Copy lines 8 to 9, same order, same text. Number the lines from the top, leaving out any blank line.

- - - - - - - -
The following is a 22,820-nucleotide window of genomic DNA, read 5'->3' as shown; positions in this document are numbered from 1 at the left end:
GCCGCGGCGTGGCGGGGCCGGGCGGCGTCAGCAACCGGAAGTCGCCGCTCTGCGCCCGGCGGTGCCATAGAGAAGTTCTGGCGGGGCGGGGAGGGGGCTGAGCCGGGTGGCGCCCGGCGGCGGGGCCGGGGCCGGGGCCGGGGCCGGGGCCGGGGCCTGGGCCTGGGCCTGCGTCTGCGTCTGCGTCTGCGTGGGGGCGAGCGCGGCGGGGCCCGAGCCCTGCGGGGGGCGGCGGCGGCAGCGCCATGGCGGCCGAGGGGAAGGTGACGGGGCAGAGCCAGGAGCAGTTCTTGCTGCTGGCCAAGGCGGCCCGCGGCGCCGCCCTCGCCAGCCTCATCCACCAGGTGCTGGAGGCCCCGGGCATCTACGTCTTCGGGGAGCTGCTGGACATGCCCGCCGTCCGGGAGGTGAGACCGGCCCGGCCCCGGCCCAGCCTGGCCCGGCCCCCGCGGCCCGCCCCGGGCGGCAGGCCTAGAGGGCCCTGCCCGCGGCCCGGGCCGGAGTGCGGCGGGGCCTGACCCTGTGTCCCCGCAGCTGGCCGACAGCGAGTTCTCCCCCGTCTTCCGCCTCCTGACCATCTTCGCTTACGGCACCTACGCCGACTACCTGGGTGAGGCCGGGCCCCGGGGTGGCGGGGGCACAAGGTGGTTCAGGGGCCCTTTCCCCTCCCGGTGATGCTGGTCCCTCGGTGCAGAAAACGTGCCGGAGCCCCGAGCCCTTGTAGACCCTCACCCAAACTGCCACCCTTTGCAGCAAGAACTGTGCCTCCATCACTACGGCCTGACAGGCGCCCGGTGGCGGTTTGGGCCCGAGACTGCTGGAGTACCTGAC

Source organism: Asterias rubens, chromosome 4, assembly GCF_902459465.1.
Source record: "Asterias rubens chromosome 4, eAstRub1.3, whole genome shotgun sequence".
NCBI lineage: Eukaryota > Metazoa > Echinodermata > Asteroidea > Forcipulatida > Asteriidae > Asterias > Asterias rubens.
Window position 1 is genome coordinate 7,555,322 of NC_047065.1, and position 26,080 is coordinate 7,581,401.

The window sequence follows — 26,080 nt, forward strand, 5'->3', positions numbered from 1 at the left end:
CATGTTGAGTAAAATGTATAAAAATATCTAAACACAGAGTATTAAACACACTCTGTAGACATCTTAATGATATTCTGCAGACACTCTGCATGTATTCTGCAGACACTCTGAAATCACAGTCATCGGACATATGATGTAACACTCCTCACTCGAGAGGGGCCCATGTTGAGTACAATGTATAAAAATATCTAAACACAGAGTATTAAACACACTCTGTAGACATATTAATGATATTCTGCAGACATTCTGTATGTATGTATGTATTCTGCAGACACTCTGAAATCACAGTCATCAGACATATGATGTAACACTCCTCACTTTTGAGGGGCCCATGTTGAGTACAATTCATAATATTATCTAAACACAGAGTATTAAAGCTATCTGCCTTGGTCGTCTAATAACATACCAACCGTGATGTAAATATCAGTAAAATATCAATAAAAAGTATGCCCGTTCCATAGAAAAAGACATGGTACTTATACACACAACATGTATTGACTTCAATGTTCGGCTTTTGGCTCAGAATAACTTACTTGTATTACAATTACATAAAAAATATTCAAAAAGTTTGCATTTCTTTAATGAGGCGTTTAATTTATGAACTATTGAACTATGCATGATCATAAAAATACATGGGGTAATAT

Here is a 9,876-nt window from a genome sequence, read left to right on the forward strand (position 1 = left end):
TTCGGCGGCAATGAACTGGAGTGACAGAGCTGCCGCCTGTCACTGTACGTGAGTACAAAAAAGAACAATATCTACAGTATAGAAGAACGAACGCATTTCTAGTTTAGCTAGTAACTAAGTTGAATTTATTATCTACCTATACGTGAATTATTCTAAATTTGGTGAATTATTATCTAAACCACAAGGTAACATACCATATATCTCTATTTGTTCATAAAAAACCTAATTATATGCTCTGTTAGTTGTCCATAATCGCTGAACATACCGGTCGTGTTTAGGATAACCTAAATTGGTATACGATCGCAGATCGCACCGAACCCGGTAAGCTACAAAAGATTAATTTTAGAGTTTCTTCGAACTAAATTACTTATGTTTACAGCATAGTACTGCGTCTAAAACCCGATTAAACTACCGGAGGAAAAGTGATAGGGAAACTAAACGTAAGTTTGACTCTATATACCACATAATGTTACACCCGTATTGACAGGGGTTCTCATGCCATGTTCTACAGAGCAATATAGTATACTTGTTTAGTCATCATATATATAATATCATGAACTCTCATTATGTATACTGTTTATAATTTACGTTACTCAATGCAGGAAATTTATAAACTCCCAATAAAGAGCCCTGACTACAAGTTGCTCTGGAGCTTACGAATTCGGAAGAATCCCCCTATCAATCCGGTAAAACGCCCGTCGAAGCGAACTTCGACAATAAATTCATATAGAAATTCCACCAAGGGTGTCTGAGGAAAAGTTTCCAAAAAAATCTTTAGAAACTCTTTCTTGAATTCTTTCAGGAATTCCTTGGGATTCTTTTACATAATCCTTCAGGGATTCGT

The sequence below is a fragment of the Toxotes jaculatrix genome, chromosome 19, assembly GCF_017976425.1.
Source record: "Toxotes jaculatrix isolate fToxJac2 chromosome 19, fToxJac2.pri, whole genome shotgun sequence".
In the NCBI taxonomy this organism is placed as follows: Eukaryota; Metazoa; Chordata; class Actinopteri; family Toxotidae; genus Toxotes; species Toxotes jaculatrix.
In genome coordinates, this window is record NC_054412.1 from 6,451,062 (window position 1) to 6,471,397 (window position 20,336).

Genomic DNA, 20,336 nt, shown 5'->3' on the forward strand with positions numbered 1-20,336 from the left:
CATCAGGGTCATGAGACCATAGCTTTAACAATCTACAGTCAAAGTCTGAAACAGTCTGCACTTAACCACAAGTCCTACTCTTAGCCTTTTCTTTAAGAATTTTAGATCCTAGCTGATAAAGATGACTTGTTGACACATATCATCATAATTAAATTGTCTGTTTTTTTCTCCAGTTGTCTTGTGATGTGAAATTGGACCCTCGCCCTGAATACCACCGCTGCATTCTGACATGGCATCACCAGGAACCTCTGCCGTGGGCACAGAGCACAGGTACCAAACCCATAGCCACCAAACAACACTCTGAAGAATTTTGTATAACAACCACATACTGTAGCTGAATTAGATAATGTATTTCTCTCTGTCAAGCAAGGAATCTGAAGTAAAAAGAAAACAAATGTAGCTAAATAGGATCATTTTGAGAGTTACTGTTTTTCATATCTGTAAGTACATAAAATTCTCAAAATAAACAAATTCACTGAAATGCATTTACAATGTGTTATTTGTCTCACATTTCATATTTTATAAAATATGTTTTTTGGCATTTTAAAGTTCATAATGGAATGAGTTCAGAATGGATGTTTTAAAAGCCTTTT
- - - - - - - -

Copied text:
CATGTTGAGTAAAATGTATAAAAATATCTAAACACAGAGTATTAAACACACTCTGTAGACATCTTAATGATATTCTGCAGACACTCTGCATGTATTCTGCAGACACTCTGAAATCACAGTCATCGGACATATGATGTAACACTCCTCACTCGAGAGGGGCCCATGTTGAGTACAATGTATAAAAATATCTAAACACAGAGTATTAAACACACTCTGTAGACATATTAATGATATTCTGCAGACATTCTGTATGTATGTATGTATTCTGCAGACACTCTGAAATCACAGTCATCAGACATATGATGTAACACTCCTCACTTTTGAGGGGCCCATGTTGAGTACAATTCATAATATTATCTAAACACAGAGTATTAAAGCTATCTGCCTTGGTCGTCTAATAACATACCAACCGTGATGTAAATATCAGTAAAATATCAATAAAAAGTATGCCCGTTCCATAGAAAAAGACATGGTACTTATACACACAACATGTATTGACTTCAATGTTCGGCTTTTGGCTCAGAATAACTTACTTGTATTACAATTACATAAAAAATATTCAAAAAGTTTGCATTTCTTTAATGAGGCGTTTAATTTATGAACTATTGAACTATGCATGATCATAAAAATACATGGGGTAATAT

Here is a 9,876-nt window from a genome sequence, read left to right on the forward strand (position 1 = left end):